who was jonesin' for a caffeine spark
When he ordered his coffee
he said "Marc with a C"
But the barista made a latte for Cark
That's certainly the legend spreading across the vast Internet superhighway, anyway. My name is Cark and I am Internet famous. Or, rather, my name is Internet famous. One year ago, on an ordinary Tuesday, I ordered my regular fancy coffee drink from a popular fancy coffee chain, like I do on ordinary Tuesdays. I recall this particular Tuesday because I made a special trip to renew my gold status in the rewards program, which was set to expire that week. In the months prior, I'd shifted my loyalties to the independent coffee place in my office building. But I still like to treat myself during birthday week to a free frothy mocha drink, courtesy of the rewards program. So I went in, queued up, placed my order for my grande, half-caf soy cinnamon latte with caramel drizzle, picked it up at the end of the counter, then continued with the rest of my boring little day. Three days later, my sister sent me a link to a photo posted on snapchat that was going viral. It was my cup with my name and the code for my complex concoction with the caption "i said my name was marc with a c."
Suddenly, it was everywhere. My cup was being shared by strangers on Reddit, Tumblr, Facebook, Flickr, Instagram, Pinterest, and even the long neglected LiveJournal. Every man called Marc is now being forwarded a photo of my Starbucks cup with the caption "I said my name was Marc with a C." People comment to complain about baristas forever bungling simple names. There are Tumblrs dedicated to sharing cups with mangled monikers. It was through one of these blogs that I happened to see the "I said my name was Stephen with a PH" meme featuring a receipt spelling the name "Phteven." Phteven predates my meme by several months. It seems that some social media expert must have deduced that Cark is catchier, zippier than Phteven, and has better traction for virality several times over.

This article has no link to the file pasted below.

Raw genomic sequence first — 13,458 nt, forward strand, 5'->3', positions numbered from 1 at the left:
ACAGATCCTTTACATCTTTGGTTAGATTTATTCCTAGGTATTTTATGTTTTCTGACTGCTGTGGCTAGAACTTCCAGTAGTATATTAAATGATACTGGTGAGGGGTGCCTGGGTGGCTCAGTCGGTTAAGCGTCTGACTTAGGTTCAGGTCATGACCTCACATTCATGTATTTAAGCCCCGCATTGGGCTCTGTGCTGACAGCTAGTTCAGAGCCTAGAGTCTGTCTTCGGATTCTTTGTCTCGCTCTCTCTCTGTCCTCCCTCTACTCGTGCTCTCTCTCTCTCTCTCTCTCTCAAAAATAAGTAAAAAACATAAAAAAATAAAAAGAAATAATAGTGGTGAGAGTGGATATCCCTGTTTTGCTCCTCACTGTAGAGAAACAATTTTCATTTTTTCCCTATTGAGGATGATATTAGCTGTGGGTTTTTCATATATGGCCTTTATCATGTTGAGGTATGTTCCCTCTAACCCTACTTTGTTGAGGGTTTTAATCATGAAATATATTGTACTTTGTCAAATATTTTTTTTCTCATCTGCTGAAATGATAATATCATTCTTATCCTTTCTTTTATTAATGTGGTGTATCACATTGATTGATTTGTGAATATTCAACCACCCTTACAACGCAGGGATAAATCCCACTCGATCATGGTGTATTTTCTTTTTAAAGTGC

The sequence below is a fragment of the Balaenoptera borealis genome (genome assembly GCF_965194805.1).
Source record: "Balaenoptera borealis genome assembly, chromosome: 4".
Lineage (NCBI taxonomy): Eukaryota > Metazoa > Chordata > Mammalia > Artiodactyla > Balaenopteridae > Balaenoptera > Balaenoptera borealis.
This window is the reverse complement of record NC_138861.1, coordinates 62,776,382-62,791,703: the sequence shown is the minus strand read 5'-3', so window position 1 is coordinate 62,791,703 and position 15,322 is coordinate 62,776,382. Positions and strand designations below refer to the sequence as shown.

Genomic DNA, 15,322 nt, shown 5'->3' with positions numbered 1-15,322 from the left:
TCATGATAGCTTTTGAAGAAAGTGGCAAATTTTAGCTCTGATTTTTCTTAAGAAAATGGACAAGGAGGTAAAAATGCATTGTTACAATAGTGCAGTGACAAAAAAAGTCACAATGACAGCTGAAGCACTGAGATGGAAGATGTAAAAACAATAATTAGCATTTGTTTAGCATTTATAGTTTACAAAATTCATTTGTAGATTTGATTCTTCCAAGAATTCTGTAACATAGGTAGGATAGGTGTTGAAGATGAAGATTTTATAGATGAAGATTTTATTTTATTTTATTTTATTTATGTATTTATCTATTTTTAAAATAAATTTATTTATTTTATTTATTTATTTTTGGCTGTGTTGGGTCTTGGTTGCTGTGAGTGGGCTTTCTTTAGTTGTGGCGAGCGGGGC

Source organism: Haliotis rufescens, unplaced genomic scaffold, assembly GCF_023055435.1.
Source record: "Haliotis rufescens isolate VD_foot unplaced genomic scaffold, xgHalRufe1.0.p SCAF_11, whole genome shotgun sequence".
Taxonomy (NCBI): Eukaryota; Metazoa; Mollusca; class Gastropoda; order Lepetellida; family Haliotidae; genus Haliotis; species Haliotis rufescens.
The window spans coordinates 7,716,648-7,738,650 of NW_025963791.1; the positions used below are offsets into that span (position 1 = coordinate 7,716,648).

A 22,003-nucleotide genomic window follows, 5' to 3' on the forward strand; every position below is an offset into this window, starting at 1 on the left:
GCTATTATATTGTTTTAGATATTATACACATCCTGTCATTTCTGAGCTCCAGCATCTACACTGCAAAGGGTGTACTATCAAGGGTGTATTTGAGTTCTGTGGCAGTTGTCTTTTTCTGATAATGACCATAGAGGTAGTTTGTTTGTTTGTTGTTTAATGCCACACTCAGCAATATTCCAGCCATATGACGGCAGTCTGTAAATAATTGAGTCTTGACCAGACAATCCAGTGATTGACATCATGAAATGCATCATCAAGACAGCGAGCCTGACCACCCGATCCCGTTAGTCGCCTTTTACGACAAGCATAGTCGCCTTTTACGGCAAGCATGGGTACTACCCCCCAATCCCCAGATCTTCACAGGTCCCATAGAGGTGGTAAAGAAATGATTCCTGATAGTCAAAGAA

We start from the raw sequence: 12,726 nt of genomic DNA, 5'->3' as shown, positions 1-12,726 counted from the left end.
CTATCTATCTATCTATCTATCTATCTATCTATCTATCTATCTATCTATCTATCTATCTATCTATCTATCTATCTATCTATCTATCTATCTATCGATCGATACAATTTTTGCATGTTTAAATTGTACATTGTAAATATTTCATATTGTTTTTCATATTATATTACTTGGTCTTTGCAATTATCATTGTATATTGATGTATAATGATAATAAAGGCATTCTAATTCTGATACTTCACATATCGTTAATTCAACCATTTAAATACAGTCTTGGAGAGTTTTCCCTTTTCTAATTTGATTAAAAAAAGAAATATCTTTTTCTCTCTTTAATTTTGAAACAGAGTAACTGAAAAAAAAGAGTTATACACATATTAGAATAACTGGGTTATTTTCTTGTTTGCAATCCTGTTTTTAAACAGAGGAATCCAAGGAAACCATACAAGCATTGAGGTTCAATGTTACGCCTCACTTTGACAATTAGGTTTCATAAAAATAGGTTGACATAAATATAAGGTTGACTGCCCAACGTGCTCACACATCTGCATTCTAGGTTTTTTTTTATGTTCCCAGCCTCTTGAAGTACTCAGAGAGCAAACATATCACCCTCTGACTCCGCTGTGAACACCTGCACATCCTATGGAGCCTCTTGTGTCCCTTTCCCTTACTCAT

I am no stranger to being misidentified. Throughout grade school, my teachers called me Clark. My first girlfriend called me Carl for three months. My supervisor's boss insists that my name is Kirk. My own Starbucks cup has come up as Carla on several occasions. This meme, however, is a first.